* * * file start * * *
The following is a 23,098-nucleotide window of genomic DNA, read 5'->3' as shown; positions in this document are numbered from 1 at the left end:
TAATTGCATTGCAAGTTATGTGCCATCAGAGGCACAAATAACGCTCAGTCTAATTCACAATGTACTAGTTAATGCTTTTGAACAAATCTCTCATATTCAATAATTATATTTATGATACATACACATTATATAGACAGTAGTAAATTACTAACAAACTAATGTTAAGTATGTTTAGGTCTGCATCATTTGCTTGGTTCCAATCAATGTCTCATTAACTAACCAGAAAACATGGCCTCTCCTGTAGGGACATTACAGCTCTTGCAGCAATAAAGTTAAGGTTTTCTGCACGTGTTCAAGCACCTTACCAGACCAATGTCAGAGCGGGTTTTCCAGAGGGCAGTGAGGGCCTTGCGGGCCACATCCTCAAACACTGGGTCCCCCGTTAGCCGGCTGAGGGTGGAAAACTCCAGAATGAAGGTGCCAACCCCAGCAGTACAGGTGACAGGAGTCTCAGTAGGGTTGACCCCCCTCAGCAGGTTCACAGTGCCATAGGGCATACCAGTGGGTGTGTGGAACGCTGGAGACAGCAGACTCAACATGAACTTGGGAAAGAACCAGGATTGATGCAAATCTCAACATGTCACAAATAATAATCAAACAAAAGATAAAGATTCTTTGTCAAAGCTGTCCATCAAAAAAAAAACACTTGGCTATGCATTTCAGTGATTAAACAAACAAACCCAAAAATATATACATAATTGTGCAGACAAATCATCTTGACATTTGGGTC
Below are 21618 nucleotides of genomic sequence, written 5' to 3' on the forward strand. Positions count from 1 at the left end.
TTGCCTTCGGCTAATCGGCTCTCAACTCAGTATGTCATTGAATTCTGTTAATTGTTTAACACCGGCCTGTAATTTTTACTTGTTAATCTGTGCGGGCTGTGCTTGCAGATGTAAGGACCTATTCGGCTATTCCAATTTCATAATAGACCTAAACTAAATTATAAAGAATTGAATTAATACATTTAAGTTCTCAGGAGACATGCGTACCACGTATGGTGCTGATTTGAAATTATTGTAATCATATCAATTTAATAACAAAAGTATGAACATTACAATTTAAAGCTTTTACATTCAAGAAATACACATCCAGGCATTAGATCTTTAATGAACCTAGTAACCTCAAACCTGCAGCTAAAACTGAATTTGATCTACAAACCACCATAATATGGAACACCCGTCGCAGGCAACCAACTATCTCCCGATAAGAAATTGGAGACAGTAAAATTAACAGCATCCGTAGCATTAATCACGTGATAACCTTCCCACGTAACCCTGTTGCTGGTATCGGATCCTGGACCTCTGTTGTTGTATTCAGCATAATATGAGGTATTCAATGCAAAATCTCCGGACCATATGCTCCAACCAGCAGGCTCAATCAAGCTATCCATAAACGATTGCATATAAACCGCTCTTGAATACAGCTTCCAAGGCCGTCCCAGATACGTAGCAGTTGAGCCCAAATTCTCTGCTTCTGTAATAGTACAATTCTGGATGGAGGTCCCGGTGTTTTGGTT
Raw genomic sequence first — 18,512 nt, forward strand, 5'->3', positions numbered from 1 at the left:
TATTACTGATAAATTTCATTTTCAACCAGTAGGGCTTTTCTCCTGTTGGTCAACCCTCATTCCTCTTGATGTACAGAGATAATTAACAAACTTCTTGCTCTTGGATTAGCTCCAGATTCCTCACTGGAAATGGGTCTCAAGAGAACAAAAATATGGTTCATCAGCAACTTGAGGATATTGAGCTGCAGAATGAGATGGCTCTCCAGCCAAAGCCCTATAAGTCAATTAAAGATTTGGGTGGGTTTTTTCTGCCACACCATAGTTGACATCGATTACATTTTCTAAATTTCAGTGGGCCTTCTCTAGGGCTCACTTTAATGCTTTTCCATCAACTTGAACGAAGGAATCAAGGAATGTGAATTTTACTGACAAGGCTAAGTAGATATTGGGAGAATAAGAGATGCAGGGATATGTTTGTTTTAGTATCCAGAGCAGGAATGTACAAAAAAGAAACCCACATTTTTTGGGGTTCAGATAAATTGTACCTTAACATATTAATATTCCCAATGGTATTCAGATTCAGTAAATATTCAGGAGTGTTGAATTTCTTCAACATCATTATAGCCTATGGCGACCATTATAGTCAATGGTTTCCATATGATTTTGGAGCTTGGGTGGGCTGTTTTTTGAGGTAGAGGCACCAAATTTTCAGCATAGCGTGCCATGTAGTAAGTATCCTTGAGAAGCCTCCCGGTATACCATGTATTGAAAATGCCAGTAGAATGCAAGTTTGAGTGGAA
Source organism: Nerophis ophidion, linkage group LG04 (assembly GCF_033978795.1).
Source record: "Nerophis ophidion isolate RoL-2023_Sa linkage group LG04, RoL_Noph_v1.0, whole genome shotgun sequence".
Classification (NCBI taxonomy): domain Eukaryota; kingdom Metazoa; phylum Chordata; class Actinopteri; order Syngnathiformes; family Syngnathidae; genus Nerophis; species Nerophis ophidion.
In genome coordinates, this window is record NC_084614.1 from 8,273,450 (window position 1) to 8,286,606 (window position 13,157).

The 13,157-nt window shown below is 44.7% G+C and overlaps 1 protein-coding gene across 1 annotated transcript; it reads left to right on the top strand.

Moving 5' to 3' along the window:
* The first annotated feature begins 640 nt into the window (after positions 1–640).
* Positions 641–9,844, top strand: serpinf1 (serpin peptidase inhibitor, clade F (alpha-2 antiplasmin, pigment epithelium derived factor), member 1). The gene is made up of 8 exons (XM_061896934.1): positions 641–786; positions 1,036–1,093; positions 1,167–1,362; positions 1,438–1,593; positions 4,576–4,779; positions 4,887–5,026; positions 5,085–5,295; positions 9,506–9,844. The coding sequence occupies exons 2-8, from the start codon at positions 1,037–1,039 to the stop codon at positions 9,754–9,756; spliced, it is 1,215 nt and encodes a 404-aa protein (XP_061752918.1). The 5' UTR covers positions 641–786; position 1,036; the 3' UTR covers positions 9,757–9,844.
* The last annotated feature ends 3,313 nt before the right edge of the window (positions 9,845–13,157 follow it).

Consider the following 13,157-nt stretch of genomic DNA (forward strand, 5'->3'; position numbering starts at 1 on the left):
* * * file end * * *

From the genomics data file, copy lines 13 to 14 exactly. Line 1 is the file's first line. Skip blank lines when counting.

* The first annotated feature begins 640 nt into the window (after positions 1–640).
* Positions 641–9,844, top strand: serpinf1 (serpin peptidase inhibitor, clade F (alpha-2 antiplasmin, pigment epithelium derived factor), member 1). The gene is made up of 8 exons (XM_061896934.1): positions 641–786; positions 1,036–1,093; positions 1,167–1,362; positions 1,438–1,593; positions 4,576–4,779; positions 4,887–5,026; positions 5,085–5,295; positions 9,506–9,844. The coding sequence occupies exons 2-8, from the start codon at positions 1,037–1,039 to the stop codon at positions 9,754–9,756; spliced, it is 1,215 nt and encodes a 404-aa protein (XP_061752918.1). The 5' UTR covers positions 641–786; position 1,036; the 3' UTR covers positions 9,757–9,844.